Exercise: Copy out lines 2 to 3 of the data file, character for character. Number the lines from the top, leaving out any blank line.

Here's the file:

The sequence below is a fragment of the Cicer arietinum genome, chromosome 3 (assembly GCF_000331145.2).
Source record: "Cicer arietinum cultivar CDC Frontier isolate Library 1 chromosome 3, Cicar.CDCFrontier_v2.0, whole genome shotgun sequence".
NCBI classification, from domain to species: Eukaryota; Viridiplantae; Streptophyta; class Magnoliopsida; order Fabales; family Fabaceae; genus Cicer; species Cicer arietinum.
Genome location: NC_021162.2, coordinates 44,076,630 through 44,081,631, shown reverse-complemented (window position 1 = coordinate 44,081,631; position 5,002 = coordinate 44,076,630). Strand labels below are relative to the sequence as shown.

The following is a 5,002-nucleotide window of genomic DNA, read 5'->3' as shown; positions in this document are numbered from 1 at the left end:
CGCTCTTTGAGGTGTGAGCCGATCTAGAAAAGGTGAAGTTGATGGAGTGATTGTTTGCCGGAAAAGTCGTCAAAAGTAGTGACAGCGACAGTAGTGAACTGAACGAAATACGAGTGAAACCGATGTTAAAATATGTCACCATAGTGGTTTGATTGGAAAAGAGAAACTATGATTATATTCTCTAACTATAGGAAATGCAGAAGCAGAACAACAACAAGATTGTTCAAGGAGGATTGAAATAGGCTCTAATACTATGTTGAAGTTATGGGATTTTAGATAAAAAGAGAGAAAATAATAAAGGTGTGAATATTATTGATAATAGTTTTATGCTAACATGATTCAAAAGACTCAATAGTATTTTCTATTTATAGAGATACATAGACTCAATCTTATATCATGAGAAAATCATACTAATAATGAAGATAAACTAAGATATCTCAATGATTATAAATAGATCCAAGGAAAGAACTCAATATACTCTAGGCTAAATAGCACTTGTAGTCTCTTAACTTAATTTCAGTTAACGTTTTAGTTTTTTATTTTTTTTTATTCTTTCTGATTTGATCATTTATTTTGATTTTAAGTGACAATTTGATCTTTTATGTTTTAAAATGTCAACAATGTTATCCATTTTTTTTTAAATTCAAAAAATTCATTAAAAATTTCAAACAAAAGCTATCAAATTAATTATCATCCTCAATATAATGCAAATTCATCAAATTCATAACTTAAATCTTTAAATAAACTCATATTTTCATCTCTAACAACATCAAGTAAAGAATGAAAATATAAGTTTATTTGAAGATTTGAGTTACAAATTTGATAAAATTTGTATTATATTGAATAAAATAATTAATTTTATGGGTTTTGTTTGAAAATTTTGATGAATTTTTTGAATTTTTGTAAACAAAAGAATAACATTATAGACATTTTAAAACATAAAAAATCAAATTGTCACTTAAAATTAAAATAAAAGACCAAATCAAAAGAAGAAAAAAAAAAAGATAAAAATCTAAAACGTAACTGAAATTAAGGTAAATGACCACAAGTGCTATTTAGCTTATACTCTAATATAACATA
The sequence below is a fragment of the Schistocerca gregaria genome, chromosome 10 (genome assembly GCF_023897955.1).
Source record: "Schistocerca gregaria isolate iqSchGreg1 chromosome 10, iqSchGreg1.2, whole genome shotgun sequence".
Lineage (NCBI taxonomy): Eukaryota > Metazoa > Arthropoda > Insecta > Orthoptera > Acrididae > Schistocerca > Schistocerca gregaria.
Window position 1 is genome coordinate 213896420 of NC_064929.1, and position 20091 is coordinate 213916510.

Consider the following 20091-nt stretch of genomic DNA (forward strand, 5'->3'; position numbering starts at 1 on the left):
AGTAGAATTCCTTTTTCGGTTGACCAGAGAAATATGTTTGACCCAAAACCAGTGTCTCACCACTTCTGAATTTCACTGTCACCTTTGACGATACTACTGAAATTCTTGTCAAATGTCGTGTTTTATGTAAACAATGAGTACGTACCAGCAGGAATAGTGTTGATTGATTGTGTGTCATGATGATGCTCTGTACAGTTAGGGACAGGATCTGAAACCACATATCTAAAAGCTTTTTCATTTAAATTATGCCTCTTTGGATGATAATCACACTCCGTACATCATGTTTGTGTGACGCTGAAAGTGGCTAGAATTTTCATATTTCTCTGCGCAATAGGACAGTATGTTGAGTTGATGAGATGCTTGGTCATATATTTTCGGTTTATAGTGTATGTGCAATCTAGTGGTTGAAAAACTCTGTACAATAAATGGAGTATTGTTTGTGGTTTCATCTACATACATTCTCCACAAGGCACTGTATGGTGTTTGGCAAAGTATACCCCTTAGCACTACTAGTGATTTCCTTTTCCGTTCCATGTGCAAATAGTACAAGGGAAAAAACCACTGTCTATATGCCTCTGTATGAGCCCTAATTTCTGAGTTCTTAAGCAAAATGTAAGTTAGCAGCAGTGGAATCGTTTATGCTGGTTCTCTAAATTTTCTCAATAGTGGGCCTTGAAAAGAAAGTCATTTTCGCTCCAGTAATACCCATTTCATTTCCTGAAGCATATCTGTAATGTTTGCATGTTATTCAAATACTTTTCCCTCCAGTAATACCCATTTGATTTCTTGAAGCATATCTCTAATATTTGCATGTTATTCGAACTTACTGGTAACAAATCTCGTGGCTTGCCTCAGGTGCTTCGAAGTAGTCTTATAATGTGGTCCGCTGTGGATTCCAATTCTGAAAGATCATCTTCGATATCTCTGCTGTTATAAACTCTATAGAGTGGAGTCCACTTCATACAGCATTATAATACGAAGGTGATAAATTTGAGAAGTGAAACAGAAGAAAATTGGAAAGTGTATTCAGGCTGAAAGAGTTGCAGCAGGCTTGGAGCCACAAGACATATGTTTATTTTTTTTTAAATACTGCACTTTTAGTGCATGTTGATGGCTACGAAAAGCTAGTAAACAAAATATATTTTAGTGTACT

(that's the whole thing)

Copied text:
Source record: "Cicer arietinum cultivar CDC Frontier isolate Library 1 chromosome 3, Cicar.CDCFrontier_v2.0, whole genome shotgun sequence".
NCBI classification, from domain to species: Eukaryota; Viridiplantae; Streptophyta; class Magnoliopsida; order Fabales; family Fabaceae; genus Cicer; species Cicer arietinum.